Posts Tagged ‘Paulette Jiles’

‘Stormy Weather’ by Paulette Jiles – Texas Dust, Rain, and Oil During the Great Depression


‘Stormy Weather’ by Paulette Jiles (2007) – 342 pages

I was quite impressed with Paulette Jiles’ latest novel ‘News of the World’, and that novel made my Best of 2017 list. That Western story is told in a dignified and stately fashion in simple and straightforward prose. So I decided to listen to another novel from Jiles’ back catalog, ‘Stormy Weather’, on audio book. ‘News of the World’ was strong enough to revive my interest in the author’s back catalog as sometimes happens.

Not every novel is made for listening. If a novel contains complex sentences or a difficult plot, it becomes tricky to capture the full effect of the book even with repeated listening. I do read most novels the old-fashioned way (even in physical book form rather than Kindle). However I do occasionally want an audio book (while I’m walking our dog, Bailey) so I am careful to choose only novels for listening that I think will suit the medium. I find these clear and elegant Western novels by Paulette Jiles perfect for audio listening.

‘Stormy Weather’ takes place in Texas oil country during the Great Depression. It is a family story of the Stoddards. The heavy-drinking and gambling father Jack Stoddard dies early on under questionable circumstances, and the mother and three daughters are left to fend for themselves. The only thing their father left them was a race horse named Smokey Joe and a bad reputation. They move back to their mother’s family farm. Much of the story centers around the middle daughter Jeanine who starts out as a scrappy six year old in 1924 and by the end of the novel is twenty-one. As she comes of age, she meets a couple of guys on separate occasions who are quite different from each other, and we get the scenes of her romantic and not-so-romantic encounters as she grows up.

Along the way we get credible stories both happy and sad about what happens to a family through time, And of course there are scenes of the horse Smokey Joe in rural horse races.

‘Stormy Weather’ has the same qualities that drew me to ‘News of the World’. It is a steady family portrait of life during hard times, a story that works just as well for teenagers as it does for adults. It is not the most original story in style or substance, but it is perfect for audio listening.


Grade :    A


‘News of the World’ by Paulette Jiles – Predictable or Inevitable?

‘News of the World’ by Paulette Jiles    (2016) – 209 pages


‘News of the World’ is a simple tale that takes place in 1870, five years after the Civil War.  Captain Kidd who is in his early seventies makes a living travelling around Texas reading the current news of the world to groups of men and women in places that don’t have newspapers.  At one stop he encounters a ten year-old girl Johanna who had been kidnapped by a tribe of Kiowa Indians four years ago.  The Indians had killed the rest of her family, and she has been living with the tribe and has adopted many of their ways.  She now has been rescued, and the Captain is asked to take her along down to San Antonio so she can live with her only known living relatives, an aunt and uncle.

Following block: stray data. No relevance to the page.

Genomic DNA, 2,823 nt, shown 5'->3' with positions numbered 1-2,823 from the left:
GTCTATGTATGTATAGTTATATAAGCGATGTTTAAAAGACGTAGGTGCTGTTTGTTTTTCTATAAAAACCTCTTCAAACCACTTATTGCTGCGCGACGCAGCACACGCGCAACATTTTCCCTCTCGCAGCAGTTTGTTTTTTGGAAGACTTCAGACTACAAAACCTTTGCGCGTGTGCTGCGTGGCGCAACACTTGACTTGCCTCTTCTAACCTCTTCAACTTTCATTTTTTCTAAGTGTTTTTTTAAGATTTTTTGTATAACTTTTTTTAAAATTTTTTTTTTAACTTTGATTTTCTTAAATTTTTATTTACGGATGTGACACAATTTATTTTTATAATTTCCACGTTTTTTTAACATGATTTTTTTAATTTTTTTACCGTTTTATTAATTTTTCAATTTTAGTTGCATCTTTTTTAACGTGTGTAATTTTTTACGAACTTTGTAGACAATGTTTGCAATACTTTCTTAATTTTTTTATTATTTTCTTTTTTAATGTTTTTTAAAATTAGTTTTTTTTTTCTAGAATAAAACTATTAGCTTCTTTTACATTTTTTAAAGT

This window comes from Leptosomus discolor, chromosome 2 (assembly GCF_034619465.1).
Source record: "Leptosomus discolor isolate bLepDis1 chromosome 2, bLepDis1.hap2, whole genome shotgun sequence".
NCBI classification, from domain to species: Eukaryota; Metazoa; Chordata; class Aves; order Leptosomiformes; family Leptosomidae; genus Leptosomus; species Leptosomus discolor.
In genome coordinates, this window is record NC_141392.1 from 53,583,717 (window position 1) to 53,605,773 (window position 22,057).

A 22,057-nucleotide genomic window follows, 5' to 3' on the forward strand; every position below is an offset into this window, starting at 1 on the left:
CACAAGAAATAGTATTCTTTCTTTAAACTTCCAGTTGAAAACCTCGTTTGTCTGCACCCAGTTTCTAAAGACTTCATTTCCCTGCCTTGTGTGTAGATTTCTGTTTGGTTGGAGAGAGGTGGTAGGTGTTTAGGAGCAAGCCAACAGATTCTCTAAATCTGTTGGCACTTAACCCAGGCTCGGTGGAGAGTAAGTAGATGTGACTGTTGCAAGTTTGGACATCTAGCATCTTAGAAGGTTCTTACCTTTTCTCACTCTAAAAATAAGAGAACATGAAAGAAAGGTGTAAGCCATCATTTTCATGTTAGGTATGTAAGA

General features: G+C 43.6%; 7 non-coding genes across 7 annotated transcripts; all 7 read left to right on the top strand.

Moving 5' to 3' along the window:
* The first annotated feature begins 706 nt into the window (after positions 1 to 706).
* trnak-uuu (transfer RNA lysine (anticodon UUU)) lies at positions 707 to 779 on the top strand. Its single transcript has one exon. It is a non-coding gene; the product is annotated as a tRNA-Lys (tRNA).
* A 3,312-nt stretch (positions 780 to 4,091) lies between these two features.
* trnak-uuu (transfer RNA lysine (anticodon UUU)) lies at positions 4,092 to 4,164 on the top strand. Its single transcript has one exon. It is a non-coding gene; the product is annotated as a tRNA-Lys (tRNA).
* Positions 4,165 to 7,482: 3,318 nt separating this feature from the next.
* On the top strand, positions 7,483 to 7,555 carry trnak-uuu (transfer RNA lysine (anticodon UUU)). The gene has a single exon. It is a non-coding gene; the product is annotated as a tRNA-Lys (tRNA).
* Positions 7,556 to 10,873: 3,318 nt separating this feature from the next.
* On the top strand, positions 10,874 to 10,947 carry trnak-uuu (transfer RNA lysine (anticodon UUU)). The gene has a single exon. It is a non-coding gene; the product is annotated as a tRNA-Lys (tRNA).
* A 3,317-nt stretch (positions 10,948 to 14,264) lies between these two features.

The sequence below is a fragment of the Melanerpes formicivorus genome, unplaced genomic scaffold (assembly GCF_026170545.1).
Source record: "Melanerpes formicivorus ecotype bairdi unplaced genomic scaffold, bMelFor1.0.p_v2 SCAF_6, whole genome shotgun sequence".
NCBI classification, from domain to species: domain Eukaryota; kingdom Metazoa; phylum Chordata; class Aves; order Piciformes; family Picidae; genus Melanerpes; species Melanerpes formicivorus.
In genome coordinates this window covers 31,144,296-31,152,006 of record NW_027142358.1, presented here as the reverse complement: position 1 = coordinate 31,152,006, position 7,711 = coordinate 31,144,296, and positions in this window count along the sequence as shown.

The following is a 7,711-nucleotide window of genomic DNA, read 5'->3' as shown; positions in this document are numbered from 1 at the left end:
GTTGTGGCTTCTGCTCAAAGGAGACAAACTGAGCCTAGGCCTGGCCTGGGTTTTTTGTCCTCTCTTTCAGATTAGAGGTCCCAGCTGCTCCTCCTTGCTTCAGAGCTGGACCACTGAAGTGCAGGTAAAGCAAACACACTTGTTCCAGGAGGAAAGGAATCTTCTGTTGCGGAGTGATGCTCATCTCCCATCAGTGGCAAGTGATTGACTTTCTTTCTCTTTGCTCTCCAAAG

The story is told in dignified and stately fashion, and it reminded me of the classic cowboy movies of the 1940s and 1950s like ‘Red River’, ‘High Noon’, ‘Stagecoach’, and ‘The Searchers’.  It also brought me back to the TV westerns of the early 1960s.  We all knew the good guys were going to win by the time the TV show ended, because they would be back next week same as always.   It was all quite predictable but we didn’t care; we watched them anyway.  We took comfort in the inevitability of the conclusion.  This was manifest destiny.

The girl Johanna is used to Kiowa Indian ways and starts out wild and unfriendly and doesn’t talk, but gradually after a gunfight with some bad guys and other mishaps on the open road she slowly learns to trust the Captain, and the Captain learns to trust her.  This plot is one of the oldest and one I have run across repeatedly starting with ‘The Taming of the Shrew’, but it is still affecting when done well as it is here.

The author Paulette Jiles is also a poet, and it shows in the precision and simplicity of her language.  Unlike some other works of fiction by poets that I have read, her characters are down to earth and well-grounded in day-to-day prosaic reality.   I had no problem empathizing with her characters.

I do believe this is a fine novel for full grown adults, but I would especially recommend ‘News of the World’ to high school students or those who don’t read a lot of novels.  Its simple understated charms should win over a lot of readers.

Some of us more heavy-duty readers may believe we have encountered this novel somewhere else before.


Grade:    A-


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